In a significant shift in policy, German political leaders, including Chancellor Olaf Scholz, are advocating for a ban on prostitution in Germany.
This move comes as a response to the increasing issues associated with the sex trade. Scholz expressed his disapproval of the practice, stating, "I find it unacceptable that men buy women."
Since the legalization of prostitution in 2002, Germany has become a hotspot for sex tourism, a fact highlighted by Norwegian newspaper Børsen.
Dorothee Bär, the parliamentary vice-chairwoman of CDU and CSU, is one of the most vocal critics of the current legislation. She cites the extreme abuse suffered by sex workers at the hands of clients and pimps as a primary concern, declaring, "Germany has turned into Europe's brothel."
The 2002 law provided certain benefits to sex workers, such as health insurance and the ability to sue non-paying clients.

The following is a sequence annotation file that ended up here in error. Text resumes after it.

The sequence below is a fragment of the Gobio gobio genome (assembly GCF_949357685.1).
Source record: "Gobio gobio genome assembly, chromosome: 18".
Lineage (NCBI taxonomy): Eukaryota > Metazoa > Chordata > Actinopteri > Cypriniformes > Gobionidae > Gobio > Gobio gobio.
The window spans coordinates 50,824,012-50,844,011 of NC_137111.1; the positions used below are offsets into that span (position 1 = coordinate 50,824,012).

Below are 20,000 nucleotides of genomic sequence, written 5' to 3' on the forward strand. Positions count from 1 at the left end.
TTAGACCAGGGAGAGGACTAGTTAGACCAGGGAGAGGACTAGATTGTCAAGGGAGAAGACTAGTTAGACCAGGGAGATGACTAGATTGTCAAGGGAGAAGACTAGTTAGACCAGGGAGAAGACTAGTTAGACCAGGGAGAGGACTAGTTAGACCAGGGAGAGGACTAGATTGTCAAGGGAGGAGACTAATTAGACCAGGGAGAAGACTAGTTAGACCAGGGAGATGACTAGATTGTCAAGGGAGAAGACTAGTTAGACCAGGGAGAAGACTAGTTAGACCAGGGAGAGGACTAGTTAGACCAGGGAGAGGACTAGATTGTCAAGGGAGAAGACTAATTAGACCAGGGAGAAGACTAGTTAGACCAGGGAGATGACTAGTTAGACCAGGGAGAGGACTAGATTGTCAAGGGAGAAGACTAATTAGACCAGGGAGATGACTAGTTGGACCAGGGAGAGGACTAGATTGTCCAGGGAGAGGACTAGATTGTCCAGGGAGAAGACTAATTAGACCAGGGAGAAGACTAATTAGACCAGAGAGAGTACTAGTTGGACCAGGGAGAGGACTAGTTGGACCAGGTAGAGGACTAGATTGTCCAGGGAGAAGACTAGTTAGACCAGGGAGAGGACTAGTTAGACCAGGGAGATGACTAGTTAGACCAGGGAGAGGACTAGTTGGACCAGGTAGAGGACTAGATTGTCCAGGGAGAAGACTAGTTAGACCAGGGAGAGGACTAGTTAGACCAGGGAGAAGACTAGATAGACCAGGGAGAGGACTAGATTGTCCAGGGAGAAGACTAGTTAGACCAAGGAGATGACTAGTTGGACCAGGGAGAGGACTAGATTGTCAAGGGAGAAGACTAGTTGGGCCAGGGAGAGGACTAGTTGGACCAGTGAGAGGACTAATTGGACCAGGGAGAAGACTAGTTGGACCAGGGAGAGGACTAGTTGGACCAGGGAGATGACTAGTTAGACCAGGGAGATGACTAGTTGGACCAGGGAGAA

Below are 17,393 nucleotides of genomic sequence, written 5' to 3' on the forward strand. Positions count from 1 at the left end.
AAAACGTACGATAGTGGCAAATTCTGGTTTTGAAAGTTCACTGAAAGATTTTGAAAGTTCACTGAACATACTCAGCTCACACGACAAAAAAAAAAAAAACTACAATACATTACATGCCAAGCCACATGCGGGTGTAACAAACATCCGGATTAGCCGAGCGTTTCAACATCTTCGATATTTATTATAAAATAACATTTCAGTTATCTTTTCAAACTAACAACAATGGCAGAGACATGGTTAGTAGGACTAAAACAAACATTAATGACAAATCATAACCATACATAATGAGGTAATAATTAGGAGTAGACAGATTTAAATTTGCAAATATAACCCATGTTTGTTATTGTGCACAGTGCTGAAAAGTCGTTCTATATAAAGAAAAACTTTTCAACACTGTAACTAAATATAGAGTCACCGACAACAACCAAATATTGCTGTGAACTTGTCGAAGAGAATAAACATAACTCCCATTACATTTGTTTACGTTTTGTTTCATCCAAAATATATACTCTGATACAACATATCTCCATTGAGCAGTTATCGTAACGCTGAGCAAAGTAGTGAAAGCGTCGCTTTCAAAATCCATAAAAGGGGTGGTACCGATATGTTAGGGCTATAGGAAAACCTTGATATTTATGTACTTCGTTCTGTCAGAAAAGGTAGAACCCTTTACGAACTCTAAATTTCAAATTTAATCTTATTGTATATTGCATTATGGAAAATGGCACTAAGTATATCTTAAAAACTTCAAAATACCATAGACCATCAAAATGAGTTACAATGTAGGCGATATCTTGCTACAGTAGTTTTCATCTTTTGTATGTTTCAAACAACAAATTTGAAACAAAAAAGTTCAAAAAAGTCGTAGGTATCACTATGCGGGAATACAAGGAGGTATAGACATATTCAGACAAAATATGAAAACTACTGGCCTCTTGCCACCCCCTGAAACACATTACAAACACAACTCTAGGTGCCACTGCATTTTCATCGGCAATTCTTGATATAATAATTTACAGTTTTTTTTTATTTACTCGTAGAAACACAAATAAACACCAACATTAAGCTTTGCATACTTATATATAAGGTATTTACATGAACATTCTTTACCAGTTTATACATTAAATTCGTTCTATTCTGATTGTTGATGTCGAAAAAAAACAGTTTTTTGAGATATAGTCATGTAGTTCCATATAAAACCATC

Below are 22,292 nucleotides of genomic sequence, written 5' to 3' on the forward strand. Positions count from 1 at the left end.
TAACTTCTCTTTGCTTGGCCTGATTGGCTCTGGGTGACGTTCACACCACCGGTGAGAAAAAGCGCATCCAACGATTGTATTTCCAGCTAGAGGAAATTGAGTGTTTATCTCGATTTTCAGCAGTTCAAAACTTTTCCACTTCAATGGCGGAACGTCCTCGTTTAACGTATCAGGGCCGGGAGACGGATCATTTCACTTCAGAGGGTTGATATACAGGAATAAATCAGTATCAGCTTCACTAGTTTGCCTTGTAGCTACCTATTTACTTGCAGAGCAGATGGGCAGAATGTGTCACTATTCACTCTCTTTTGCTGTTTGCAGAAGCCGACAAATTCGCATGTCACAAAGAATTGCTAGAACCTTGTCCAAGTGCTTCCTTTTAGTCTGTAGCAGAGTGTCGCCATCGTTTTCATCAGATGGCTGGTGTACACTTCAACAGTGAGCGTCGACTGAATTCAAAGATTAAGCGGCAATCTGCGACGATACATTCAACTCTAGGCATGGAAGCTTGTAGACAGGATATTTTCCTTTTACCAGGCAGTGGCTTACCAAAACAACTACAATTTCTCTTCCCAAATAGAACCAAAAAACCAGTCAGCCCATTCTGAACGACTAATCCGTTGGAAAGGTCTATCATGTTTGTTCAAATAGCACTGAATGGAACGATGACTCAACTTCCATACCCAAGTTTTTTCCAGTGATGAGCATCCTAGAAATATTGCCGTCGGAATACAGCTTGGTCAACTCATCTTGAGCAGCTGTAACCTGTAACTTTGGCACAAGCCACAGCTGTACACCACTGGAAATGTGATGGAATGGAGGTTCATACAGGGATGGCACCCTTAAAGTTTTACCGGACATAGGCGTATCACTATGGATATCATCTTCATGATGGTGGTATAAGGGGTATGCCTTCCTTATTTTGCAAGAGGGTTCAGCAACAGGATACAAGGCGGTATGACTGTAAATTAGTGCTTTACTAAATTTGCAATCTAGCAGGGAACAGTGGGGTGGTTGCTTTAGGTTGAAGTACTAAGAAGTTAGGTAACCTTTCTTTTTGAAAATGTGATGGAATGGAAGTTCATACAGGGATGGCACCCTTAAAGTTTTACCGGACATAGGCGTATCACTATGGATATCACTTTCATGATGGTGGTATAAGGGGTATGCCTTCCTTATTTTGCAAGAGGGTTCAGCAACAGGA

However, CDU, the opposition party, argues that these rights have not been sufficiently utilized, rendering the law ineffective.
The proposed change in law seeks to emulate the Nordic model followed by Sweden and Norway, where purchasing sex is illegal, but the sale of sex by prostitutes is not penalized.
Sweden pioneered this approach in 1999, and Norway followed suit a decade later. In contrast, Denmark maintains the legality of buying sex services from individuals over 18 years old, barring coercion or exploitation, which is classified as pandering and punishable by up to 4 years in prison.
Chancellor Scholz has raised concerns about the current law, highlighting issues such as violence, exploitation, and criminal structures bred by prostitution. He urges political action to address these problems.
However, there is no consensus within the German government on changing the prostitution laws. Family Minister Lisa Paus of the Greens believes it is premature for such a change, noting that the last amendment in 2017, aimed at improving sex workers' rights, is still under evaluation until 2025.